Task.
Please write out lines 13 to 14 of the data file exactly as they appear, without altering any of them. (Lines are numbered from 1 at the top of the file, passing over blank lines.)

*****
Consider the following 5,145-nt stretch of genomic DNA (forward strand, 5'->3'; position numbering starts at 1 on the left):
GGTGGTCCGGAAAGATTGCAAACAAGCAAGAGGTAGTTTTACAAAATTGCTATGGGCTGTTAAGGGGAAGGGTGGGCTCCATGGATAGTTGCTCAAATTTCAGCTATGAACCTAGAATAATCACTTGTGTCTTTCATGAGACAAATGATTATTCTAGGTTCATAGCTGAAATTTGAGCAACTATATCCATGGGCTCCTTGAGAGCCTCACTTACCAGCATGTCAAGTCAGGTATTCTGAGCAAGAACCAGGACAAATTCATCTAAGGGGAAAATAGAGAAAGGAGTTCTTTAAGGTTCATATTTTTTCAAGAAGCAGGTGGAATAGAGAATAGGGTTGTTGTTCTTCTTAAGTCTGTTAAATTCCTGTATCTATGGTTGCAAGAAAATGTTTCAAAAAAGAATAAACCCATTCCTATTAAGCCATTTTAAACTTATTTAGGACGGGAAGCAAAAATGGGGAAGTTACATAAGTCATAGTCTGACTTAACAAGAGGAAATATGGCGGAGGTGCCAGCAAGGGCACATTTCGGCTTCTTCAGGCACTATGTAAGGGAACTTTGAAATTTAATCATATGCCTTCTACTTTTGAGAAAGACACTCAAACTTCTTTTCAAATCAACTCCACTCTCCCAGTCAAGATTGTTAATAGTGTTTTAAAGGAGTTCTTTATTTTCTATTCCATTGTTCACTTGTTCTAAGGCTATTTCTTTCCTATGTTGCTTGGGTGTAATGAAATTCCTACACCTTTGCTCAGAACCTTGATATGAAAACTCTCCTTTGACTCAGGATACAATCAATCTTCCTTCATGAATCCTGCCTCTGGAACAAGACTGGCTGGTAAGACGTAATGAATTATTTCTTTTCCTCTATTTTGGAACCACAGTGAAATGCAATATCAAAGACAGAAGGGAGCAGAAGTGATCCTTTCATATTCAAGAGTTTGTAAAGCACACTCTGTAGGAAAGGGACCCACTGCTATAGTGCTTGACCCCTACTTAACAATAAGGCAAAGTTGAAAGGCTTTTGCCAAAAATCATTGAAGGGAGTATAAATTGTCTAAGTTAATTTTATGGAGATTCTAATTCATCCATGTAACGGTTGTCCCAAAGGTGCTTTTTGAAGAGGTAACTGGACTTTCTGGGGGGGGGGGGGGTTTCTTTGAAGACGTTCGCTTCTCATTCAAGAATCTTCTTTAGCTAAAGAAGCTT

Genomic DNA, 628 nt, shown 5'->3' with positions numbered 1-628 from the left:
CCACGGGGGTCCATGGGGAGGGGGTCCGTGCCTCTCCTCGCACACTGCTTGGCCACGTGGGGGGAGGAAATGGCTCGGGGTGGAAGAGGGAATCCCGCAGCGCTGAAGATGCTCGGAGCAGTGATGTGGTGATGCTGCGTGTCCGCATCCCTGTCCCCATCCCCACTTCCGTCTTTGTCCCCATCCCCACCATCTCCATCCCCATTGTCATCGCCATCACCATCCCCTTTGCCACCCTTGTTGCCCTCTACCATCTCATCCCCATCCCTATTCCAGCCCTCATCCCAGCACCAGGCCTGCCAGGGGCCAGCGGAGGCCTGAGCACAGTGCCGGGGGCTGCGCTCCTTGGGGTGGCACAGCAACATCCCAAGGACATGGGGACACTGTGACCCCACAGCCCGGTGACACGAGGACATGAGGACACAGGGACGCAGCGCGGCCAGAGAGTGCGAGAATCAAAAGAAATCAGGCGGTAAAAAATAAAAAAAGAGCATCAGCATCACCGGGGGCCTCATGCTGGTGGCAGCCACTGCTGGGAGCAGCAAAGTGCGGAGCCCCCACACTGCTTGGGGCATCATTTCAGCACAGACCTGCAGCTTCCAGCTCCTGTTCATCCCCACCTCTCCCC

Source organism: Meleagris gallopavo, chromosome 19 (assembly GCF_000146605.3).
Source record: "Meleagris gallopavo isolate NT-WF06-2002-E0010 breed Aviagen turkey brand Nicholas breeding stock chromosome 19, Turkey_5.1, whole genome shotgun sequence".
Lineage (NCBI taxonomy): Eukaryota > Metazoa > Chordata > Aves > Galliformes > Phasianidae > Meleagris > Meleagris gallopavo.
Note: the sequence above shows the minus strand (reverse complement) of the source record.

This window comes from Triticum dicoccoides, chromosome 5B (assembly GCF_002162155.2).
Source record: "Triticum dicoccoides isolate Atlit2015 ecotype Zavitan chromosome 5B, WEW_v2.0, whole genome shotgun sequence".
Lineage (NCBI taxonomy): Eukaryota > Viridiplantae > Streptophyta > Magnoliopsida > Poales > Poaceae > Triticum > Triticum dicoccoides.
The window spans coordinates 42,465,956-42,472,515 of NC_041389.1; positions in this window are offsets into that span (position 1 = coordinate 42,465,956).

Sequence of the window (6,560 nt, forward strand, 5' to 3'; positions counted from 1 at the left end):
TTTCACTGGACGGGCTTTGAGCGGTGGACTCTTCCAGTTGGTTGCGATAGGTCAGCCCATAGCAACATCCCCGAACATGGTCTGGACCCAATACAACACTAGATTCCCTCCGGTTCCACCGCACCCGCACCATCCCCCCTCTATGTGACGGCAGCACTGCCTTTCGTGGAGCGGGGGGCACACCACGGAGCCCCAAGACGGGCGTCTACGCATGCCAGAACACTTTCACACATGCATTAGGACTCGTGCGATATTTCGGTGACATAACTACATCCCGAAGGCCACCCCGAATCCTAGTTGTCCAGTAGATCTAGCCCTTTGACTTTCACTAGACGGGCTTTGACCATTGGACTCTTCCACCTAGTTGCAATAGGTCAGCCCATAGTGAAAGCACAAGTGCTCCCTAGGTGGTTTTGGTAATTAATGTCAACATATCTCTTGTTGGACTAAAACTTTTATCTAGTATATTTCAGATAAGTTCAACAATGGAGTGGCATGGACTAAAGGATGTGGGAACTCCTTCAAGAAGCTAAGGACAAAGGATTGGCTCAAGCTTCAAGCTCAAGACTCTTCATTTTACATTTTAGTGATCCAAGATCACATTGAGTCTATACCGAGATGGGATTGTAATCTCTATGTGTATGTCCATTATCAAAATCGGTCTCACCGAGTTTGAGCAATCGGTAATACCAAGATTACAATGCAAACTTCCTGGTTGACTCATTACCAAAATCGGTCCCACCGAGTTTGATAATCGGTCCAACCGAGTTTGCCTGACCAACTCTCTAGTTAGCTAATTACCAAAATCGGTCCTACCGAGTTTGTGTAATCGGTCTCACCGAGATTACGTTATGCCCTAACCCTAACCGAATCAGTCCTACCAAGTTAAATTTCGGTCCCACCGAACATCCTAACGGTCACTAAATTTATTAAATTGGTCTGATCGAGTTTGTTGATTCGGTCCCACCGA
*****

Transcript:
Sequence of the window (6,560 nt, forward strand, 5' to 3'; positions counted from 1 at the left end):
TTTCACTGGACGGGCTTTGAGCGGTGGACTCTTCCAGTTGGTTGCGATAGGTCAGCCCATAGCAACATCCCCGAACATGGTCTGGACCCAATACAACACTAGATTCCCTCCGGTTCCACCGCACCCGCACCATCCCCCCTCTATGTGACGGCAGCACTGCCTTTCGTGGAGCGGGGGGCACACCACGGAGCCCCAAGACGGGCGTCTACGCATGCCAGAACACTTTCACACATGCATTAGGACTCGTGCGATATTTCGGTGACATAACTACATCCCGAAGGCCACCCCGAATCCTAGTTGTCCAGTAGATCTAGCCCTTTGACTTTCACTAGACGGGCTTTGACCATTGGACTCTTCCACCTAGTTGCAATAGGTCAGCCCATAGTGAAAGCACAAGTGCTCCCTAGGTGGTTTTGGTAATTAATGTCAACATATCTCTTGTTGGACTAAAACTTTTATCTAGTATATTTCAGATAAGTTCAACAATGGAGTGGCATGGACTAAAGGATGTGGGAACTCCTTCAAGAAGCTAAGGACAAAGGATTGGCTCAAGCTTCAAGCTCAAGACTCTTCATTTTACATTTTAGTGATCCAAGATCACATTGAGTCTATACCGAGATGGGATTGTAATCTCTATGTGTATGTCCATTATCAAAATCGGTCTCACCGAGTTTGAGCAATCGGTAATACCAAGATTACAATGCAAACTTCCTGGTTGACTCATTACCAAAATCGGTCCCACCGAGTTTGATAATCGGTCCAACCGAGTTTGCCTGACCAACTCTCTAGTTAGCTAATTACCAAAATCGGTCCTACCGAGTTTGTGTAATCGGTCTCACCGAGATTACGTTATGCCCTAACCCTAACCGAATCAGTCCTACCAAGTTAAATTTCGGTCCCACCGAACATCCTAACGGTCACTAAATTTATTAAATTGGTCTGATCGAGTTTGTTGATTCGGTCCCACCGA